C17 to C20 formal gardens and landscape park associated with a country house, including elements by John Webb, William Andrews Nesfield and Edwin Lutyens.
Eaton came into the hands of the Grosvenors in the C15. The first house on the site was built in 1675-8 for Sir Thomas Grosvenor, third baronet, whose marriage brought the family its London property which, with the later development of Mayfair and Belgravia, was to bring it fabulous wealth. The seventh baronet was created Baron Grosvenor in 1761, and Viscount Belgrave and Earl Grosvenor in 1784. In 1802 he was succeeded by his son who in 1831 became the first Marquess of Westminster. In his time the house was rebuilt on a fantastic scale, it being remodelled by his son who inherited in 1845. Further remodelling took place under the third marquess, who inherited in 1869 and was made Duke of Westminster in 1874. Eaton remains (1997) in private hands.
LOCATION, AREA, BOUNDARIES, LANDFORM, SETTING
Eaton Hall lies c 2km south of the village of Eccleston and c 5km south of Chester. The countryside around the Hall, and several of the neighbouring villages, has a strong and consistent identity afforded by the very large number of late C19 and early C20 estate buildings. To the east the registered area is bounded by the River Dee; otherwise the boundary follows field boundaries, principally those between the park and the agricultural land to the west. The area here registered is c 500ha.
Not all listed buildings in the registered area are mentioned hereunder.
ENTRANCES AND APPROACHES
The main formal approach is from the west, down the long, straight, Belgrave Avenue, present from the time the Hall was rebuilt in the later C17 and extended to 2km as part of John Webb's improvements of c 1804-6. The section between the west forecourt and the Upper Lodge was replanted as a double lime avenue in the mid 1990s. West of that building the avenue comprises narrow belts of woodland. Some 500m from the Hall is an obelisk (listed grade II) of 1890 by Douglas & Fordham. Some 300m further west is the Upper Belgrave Lodge (listed grade II) of 1877 by John Douglas. Belgrave Lodge and gates (all listed grade II) at the end of the avenue are also by Douglas and of 1889.
Day-to-day traffic in the 1990s approaches the Eaton complex via the Eccleston drive from the north, past Eccleston Lodge and gates (both listed grade II), both of 1894 by Douglas & Fordham, and over a balustraded causeway (listed grade II) of c 1875 immediately to its south. Another drive, the Overleigh Drive, leads from the obelisk in the centre of the park to the Ecclestone Hill Lodge and gates (listed grade II*) of 1881-2 by John Douglas.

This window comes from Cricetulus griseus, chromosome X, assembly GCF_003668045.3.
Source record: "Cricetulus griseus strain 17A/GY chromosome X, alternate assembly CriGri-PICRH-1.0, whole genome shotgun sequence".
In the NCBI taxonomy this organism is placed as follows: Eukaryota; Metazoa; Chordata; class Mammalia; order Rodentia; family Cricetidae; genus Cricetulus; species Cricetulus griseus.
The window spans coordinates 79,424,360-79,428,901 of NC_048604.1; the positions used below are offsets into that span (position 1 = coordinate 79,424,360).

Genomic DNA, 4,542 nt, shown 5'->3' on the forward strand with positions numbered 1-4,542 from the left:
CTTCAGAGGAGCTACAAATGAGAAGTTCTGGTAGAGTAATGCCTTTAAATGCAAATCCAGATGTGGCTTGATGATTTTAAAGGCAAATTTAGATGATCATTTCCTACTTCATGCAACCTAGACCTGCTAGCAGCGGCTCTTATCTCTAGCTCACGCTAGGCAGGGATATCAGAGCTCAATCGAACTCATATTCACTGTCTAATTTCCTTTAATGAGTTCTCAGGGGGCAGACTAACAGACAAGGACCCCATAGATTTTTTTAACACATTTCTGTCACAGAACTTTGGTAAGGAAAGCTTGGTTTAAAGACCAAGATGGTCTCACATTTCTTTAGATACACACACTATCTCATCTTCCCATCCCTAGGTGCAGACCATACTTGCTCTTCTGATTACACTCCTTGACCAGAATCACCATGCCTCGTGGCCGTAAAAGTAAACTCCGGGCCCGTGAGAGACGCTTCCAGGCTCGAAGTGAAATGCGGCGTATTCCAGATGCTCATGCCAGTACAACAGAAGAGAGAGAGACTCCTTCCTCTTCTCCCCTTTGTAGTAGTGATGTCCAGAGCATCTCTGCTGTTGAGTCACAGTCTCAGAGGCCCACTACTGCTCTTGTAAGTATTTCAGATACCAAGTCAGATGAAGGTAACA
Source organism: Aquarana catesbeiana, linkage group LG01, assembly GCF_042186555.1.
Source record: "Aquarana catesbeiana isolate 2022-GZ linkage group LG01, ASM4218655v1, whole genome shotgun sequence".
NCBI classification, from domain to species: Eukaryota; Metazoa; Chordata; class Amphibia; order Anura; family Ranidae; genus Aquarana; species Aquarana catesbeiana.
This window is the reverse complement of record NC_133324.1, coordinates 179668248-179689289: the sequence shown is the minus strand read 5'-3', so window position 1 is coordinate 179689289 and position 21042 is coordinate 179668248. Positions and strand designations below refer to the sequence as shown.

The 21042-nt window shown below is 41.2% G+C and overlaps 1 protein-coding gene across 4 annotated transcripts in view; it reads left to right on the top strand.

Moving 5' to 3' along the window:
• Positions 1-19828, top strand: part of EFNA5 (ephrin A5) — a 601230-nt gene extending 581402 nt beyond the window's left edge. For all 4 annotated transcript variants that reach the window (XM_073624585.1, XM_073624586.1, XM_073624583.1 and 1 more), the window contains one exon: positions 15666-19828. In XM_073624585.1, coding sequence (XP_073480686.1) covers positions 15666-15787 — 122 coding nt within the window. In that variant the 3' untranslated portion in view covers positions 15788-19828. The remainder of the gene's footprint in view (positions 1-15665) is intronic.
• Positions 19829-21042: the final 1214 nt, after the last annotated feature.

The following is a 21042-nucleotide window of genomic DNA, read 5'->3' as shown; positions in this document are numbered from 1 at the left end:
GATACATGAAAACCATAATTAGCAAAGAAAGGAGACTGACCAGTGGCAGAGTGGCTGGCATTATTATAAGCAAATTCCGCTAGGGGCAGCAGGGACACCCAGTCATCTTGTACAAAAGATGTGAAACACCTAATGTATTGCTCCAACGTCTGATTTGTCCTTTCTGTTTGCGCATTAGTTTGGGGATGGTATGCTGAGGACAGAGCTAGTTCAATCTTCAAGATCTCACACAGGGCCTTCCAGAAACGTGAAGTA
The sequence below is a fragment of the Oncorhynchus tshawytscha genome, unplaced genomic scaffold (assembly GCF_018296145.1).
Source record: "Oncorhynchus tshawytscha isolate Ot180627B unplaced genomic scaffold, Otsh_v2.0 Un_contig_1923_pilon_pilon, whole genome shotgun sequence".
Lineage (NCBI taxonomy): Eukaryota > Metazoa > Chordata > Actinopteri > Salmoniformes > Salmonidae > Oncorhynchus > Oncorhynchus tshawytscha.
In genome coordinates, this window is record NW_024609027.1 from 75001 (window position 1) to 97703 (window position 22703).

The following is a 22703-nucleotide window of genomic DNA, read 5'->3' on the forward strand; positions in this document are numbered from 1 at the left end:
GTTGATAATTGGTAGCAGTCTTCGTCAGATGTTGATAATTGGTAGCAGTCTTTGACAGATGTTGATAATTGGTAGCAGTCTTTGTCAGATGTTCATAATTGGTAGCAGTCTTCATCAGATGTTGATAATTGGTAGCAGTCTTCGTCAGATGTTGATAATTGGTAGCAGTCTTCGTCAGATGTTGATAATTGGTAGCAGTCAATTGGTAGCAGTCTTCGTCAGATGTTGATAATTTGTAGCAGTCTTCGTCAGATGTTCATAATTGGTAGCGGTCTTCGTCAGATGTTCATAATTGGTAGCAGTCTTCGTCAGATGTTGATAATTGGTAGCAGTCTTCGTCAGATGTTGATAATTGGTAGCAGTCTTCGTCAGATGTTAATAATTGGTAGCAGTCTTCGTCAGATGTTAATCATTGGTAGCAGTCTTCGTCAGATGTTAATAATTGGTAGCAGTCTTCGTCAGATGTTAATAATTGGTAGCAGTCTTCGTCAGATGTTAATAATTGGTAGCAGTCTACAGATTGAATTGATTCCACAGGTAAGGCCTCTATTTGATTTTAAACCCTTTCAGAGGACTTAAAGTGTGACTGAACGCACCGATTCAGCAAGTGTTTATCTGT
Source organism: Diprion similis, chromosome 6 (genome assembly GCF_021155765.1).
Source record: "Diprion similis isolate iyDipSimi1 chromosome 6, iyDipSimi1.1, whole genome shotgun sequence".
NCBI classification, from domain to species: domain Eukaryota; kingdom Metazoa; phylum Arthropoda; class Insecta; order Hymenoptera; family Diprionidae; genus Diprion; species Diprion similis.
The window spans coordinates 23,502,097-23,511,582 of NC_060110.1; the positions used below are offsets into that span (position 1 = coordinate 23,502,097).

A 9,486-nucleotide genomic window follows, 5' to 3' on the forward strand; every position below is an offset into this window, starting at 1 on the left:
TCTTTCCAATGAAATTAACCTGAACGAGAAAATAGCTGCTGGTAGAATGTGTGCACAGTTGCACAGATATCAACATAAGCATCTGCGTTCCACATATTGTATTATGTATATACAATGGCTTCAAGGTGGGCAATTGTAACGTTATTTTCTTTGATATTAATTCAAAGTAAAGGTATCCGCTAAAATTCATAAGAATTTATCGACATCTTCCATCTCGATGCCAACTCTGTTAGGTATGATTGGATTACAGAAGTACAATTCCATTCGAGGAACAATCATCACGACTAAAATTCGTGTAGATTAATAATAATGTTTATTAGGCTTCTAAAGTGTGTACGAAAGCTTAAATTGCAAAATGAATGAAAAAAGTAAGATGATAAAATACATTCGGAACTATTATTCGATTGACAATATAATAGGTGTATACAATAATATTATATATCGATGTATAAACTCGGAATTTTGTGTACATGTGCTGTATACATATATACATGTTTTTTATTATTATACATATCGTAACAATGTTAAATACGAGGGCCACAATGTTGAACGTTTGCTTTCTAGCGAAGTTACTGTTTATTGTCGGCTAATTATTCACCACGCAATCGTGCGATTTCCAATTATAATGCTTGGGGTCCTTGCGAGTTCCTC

The other later C19 approaches are little if at all used in the later C20, other than by estate vehicles. On the Aldford approach from the south-east is Coachmere Hill Lodge (listed grade II), probably of the 1880s by John Douglas, and the Iron Bridge Lodge (listed grade II) of 1894 by Douglas & Fordham. The last stands at the west end of William Hazledine's iron bridge of 1824 (listed grade I) which carries the drive over the River Dee. Immediately east of the bridge the Aldford approach is joined by that from Buerton. From the south-west is the Pulford Approach.
A new Eaton Hall was built between 1675 and 1682 for Sir Thomas Grosvenor to a design by William Samwell (d 1676). Between 1804 and 1812 that house was rebuilt in the gothic style to a design by William Porden, the work being carried on after his death in 1822, probably to the same design, by Benjamin Gummow (fl 1804-31). To Charles Greville, who was far from alone in his condemnation, the result was 'a vast pile of mongrel Gothick ... a monument of wealth, ignorance and bad taste' (Figueiredo and Treuherz 1988, 87). After the second Marquess inherited in 1845, William Burn (d 1870) was called in to remodel Eaton and to introduce technical improvements to its heating, sanitation and so forth. A yet more extensive campaign of rebuilding followed the succession of the third Marquess in 1869, Alfred Waterhouse being brought in to completely transform the house between 1870 and 1882.
The house, never comfortable as a family home, was badly damaged by army use during the Second World War. In 1963 it was largely demolished and a new house built 1971-3 for the fifth Duke of Westminster to a design by John Dennys, the Duke's brother-in-law. This austere, flat-roofed building, faced in gleaming white Travertine, proved no more hospitable than its predecessor, and in the early 1990s it was completely transformed when it was encased in a light pinkish ashlar and had a tall conventional roof added. On the north side of the Hall are the Chapel (listed grade I) of 1873-4 with its six-stage clock tower, the Stables and Coach House courts and the Riding School (elements listed grade II and II*), similarly of the early 1870s. In the lobby between the Chapel and stable yard is a grotto (listed grade II) of c 1880. All by Waterhouse, these are the main elements of the Hall complex spared from demolition in 1963. About 100m north of the Coach House court are the Hall's railway sheds of c 1895 (listed grade II).